A few years back, when I was considerably less tied down by things like work, a couple of friends and I endeavored to take a road trip from Seattle to Aurora, Colorado. Something about Desolation Wilderness' New Universe reminds me about that trip. It was about 500 degrees outside, and my car didn't have air conditioning. We drove ninety-five miles an hour the whole way there and back with all four windows down. There were frequently no other cars on the road with us–just miles and miles and miles of shimmering blacktop, dust, sagebrush, and antelope.
Desolation Wilderness sounds like pie in a creepy diner somewhere in Utah. They sound like a sweaty night camped out in a Wal-Mart parking lot in the middle of an endless sea of cattle ranches and gritty old men in Wrangler jeans. They sound like wind that blows in your car window and feels like the breath of a hot furnace. They sound like rusted springs and engine parts to a 1982 Ford pickup truck.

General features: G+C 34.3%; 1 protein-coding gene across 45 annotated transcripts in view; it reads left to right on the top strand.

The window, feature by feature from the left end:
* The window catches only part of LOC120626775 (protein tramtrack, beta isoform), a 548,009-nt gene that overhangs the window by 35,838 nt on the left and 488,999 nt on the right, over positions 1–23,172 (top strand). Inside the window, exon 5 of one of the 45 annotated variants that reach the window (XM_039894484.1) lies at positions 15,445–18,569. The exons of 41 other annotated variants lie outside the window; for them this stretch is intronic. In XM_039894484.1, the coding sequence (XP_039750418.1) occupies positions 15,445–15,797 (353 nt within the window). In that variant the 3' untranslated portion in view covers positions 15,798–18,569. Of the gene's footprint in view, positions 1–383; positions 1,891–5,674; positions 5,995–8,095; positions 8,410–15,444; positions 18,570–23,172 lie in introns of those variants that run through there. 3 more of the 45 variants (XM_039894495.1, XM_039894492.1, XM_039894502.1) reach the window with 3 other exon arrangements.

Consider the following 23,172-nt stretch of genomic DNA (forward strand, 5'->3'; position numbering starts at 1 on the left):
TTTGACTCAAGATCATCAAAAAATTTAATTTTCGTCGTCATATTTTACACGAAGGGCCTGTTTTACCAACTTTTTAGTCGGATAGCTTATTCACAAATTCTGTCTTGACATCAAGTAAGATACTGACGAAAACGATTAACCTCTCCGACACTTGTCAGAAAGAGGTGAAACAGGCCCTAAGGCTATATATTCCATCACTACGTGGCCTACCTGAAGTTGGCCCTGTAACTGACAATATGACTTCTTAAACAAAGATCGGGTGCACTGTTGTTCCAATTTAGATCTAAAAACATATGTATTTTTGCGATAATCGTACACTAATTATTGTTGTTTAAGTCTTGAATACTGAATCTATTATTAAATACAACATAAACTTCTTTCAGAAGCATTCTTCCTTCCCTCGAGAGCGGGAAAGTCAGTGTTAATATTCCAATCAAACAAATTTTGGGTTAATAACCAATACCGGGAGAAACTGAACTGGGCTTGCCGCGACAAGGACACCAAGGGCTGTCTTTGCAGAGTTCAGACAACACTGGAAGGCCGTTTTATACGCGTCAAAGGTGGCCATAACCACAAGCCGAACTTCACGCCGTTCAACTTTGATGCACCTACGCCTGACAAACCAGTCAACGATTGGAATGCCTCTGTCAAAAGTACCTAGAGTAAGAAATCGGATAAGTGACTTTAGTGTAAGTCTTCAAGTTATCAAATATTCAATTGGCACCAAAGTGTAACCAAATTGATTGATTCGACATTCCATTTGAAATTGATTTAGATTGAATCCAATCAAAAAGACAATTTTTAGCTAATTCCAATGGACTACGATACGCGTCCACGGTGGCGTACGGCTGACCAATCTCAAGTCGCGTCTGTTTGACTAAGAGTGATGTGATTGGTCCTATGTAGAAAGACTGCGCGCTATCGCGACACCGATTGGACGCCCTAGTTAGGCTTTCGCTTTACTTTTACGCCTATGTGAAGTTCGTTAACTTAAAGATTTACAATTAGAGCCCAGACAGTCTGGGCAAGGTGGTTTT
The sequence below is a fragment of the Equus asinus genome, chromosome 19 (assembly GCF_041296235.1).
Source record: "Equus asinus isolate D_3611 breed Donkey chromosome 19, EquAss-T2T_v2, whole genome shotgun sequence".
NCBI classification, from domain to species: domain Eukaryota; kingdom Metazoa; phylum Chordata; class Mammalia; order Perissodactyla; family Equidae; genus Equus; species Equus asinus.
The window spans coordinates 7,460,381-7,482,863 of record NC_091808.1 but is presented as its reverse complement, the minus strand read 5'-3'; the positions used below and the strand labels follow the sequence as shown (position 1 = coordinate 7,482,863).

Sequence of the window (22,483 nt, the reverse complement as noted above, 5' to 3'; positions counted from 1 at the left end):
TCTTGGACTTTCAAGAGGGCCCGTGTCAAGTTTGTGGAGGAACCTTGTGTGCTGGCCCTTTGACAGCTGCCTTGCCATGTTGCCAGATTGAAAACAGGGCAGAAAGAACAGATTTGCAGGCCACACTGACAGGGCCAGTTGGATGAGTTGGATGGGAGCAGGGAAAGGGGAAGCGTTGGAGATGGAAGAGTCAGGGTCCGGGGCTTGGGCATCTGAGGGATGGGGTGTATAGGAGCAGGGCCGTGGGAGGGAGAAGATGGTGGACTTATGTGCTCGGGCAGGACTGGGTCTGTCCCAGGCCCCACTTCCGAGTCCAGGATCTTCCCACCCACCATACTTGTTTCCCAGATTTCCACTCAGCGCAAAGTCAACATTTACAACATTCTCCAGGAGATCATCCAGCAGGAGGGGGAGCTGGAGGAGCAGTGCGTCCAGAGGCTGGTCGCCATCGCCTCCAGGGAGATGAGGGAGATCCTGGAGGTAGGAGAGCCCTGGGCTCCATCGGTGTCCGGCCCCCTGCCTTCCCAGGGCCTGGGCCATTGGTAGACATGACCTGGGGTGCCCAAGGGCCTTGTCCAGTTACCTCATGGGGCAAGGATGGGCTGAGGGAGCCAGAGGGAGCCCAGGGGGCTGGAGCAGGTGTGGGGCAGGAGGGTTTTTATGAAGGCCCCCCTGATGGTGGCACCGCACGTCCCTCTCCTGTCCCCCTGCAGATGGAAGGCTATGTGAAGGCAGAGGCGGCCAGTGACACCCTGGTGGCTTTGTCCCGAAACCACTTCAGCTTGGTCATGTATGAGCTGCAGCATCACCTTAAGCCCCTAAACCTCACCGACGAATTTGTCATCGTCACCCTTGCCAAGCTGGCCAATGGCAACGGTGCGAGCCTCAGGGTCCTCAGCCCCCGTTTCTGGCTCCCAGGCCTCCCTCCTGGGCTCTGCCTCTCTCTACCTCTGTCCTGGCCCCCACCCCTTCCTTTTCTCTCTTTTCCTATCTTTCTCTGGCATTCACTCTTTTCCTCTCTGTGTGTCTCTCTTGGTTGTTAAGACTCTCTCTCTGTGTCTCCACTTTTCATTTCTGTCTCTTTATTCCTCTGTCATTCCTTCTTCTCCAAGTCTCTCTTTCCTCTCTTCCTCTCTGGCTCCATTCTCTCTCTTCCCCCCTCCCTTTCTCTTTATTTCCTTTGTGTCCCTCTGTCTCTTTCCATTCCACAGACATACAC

However, Desolation Wilderness also doesn't sound like all of those things–not really. The dust and heat and rusty springs and old trucks and creepy diners are seen only through a fine layer of Visqueen. They're like a fuzzy Super 8mm film of a picnic in 1968 (in fact, their video for “Come Over in Your Silver Car”—from their previous album White Light Strobing—looks like it is shot in 8 mm). There are no sharp edges or punchy lines delivered by vocals or guitar. Instead, both are manipulated by an endless parade of analog devices, creating a cool, dreamlike ambiance.
Desolation Wilderness’ jangly reverb-box guitar sound fits perfectly with a car ride on a hot day down a lonely road in the middle of nowhere with your feet sticking out the passenger-side window—or, at least, in a vague, hazy memory of one.